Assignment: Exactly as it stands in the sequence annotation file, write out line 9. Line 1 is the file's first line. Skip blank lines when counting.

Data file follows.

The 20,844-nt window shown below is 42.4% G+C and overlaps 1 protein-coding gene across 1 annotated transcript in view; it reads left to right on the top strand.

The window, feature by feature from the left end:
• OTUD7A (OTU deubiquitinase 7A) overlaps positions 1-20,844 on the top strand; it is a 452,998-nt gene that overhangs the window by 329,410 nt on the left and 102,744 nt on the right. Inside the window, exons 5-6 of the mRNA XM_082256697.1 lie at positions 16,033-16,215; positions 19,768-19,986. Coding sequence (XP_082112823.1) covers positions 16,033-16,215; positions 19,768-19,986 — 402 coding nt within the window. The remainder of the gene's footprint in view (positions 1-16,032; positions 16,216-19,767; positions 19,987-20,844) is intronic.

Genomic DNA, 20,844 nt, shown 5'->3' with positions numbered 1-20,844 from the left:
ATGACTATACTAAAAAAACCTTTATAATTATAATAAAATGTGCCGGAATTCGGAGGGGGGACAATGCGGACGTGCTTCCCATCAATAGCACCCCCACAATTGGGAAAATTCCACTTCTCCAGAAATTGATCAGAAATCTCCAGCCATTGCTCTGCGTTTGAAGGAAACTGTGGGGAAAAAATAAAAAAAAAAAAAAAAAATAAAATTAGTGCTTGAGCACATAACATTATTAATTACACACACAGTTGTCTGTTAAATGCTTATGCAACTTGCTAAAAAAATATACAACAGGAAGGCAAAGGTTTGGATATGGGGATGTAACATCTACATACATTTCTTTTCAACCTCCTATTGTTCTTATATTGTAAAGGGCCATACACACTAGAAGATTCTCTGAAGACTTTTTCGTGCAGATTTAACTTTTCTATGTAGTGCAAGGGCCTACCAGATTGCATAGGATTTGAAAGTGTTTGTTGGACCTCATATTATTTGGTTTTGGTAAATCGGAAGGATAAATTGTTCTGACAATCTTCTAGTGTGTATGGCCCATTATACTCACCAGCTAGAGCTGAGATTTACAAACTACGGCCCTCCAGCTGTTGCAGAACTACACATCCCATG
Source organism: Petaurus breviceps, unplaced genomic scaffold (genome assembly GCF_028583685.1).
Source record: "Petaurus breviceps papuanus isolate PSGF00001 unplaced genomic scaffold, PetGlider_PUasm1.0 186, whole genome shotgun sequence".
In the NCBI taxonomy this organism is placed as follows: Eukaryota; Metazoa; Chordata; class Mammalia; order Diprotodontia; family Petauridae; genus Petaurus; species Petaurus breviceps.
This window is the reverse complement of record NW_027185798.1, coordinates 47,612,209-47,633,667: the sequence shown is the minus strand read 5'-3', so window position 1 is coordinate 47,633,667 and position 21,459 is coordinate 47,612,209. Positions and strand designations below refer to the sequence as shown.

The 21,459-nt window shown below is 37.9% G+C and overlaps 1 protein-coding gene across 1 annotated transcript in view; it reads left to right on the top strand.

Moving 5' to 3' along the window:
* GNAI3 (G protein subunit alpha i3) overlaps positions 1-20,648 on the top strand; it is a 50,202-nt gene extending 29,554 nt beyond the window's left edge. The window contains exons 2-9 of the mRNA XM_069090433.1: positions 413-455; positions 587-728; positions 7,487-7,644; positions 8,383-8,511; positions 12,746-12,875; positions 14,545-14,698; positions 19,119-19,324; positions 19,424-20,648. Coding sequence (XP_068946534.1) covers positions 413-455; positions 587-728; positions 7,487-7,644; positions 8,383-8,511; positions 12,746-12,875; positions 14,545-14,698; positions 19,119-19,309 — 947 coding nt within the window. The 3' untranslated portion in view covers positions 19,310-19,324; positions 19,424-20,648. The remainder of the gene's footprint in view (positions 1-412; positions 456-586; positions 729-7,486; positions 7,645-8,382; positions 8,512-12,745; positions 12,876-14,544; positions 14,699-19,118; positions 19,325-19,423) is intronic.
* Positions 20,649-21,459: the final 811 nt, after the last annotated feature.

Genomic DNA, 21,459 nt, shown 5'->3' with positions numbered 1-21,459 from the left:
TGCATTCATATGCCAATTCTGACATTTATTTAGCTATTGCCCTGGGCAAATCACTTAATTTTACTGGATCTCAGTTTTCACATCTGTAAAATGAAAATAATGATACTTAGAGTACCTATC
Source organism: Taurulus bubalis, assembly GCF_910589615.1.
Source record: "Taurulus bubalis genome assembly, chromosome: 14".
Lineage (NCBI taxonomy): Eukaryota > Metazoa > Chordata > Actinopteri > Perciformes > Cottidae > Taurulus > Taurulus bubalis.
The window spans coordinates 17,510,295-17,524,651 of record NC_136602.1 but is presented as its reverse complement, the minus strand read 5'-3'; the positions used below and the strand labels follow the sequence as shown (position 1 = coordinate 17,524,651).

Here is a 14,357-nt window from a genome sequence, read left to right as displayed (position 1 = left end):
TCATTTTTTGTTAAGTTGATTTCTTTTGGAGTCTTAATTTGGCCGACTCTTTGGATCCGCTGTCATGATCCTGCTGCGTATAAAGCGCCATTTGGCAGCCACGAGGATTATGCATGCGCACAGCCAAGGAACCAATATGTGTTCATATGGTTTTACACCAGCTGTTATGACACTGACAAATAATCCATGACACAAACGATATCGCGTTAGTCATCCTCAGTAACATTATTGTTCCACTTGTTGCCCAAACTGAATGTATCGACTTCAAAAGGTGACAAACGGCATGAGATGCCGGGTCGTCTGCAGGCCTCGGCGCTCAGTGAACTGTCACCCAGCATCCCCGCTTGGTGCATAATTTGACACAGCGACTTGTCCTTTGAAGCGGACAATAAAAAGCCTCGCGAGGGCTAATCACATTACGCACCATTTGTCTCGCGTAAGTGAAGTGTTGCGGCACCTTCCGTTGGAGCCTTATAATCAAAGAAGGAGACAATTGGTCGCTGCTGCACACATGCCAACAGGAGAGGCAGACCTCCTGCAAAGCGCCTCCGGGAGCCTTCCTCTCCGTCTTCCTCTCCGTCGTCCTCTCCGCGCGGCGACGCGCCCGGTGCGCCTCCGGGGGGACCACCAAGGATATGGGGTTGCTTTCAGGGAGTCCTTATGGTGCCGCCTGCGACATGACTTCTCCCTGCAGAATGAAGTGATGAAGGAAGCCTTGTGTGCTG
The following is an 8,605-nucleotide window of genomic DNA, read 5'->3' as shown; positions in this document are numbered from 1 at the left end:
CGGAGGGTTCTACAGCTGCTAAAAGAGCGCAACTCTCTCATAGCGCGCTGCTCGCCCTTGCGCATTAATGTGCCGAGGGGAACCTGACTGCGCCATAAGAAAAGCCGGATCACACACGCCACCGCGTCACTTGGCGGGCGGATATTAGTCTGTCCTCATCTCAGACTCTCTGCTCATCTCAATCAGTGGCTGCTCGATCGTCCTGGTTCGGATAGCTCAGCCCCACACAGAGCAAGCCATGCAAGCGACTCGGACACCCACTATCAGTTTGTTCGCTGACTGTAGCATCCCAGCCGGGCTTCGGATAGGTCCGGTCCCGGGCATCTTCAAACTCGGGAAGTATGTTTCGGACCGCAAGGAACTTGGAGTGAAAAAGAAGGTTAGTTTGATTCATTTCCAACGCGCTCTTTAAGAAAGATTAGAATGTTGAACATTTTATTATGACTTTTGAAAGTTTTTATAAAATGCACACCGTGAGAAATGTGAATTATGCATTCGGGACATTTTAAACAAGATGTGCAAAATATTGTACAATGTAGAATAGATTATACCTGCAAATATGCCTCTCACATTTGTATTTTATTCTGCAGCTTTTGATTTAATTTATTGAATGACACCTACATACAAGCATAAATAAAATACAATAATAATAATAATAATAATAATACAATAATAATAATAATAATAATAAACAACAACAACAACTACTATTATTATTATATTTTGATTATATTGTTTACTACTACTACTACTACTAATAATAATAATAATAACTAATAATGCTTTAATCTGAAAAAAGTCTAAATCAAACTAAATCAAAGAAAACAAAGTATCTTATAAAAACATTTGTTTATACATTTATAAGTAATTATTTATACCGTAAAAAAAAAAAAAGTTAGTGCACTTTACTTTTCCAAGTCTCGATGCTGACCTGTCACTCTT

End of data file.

This window is the reverse complement of record NW_027185798.1, coordinates 47,612,209-47,633,667: the sequence shown is the minus strand read 5'-3', so window position 1 is coordinate 47,633,667 and position 21,459 is coordinate 47,612,209. Positions and strand designations below refer to the sequence as shown.